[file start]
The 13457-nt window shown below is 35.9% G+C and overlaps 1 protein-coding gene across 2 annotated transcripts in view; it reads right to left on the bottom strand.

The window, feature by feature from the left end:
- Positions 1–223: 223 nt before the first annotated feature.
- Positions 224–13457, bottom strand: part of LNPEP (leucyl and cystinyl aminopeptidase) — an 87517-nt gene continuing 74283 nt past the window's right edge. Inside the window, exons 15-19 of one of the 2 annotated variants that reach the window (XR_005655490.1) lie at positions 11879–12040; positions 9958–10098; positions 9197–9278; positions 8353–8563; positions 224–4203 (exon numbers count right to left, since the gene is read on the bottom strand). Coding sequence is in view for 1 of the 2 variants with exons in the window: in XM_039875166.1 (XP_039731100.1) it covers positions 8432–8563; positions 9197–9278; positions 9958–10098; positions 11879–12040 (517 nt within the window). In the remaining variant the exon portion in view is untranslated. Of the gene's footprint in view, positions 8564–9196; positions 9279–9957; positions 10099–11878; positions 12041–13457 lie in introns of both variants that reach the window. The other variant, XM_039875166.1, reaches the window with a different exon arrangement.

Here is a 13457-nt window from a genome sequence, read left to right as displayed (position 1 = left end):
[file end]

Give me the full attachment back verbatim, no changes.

The 13457-nt window shown below is 35.9% G+C and overlaps 1 protein-coding gene across 2 annotated transcripts in view; it reads right to left on the bottom strand.

The window, feature by feature from the left end:
- Positions 1–223: 223 nt before the first annotated feature.
- Positions 224–13457, bottom strand: part of LNPEP (leucyl and cystinyl aminopeptidase) — an 87517-nt gene continuing 74283 nt past the window's right edge. Inside the window, exons 15-19 of one of the 2 annotated variants that reach the window (XR_005655490.1) lie at positions 11879–12040; positions 9958–10098; positions 9197–9278; positions 8353–8563; positions 224–4203 (exon numbers count right to left, since the gene is read on the bottom strand). Coding sequence is in view for 1 of the 2 variants with exons in the window: in XM_039875166.1 (XP_039731100.1) it covers positions 8432–8563; positions 9197–9278; positions 9958–10098; positions 11879–12040 (517 nt within the window). In the remaining variant the exon portion in view is untranslated. Of the gene's footprint in view, positions 8564–9196; positions 9279–9957; positions 10099–11878; positions 12041–13457 lie in introns of both variants that reach the window. The other variant, XM_039875166.1, reaches the window with a different exon arrangement.

Here is a 13457-nt window from a genome sequence, read left to right as displayed (position 1 = left end):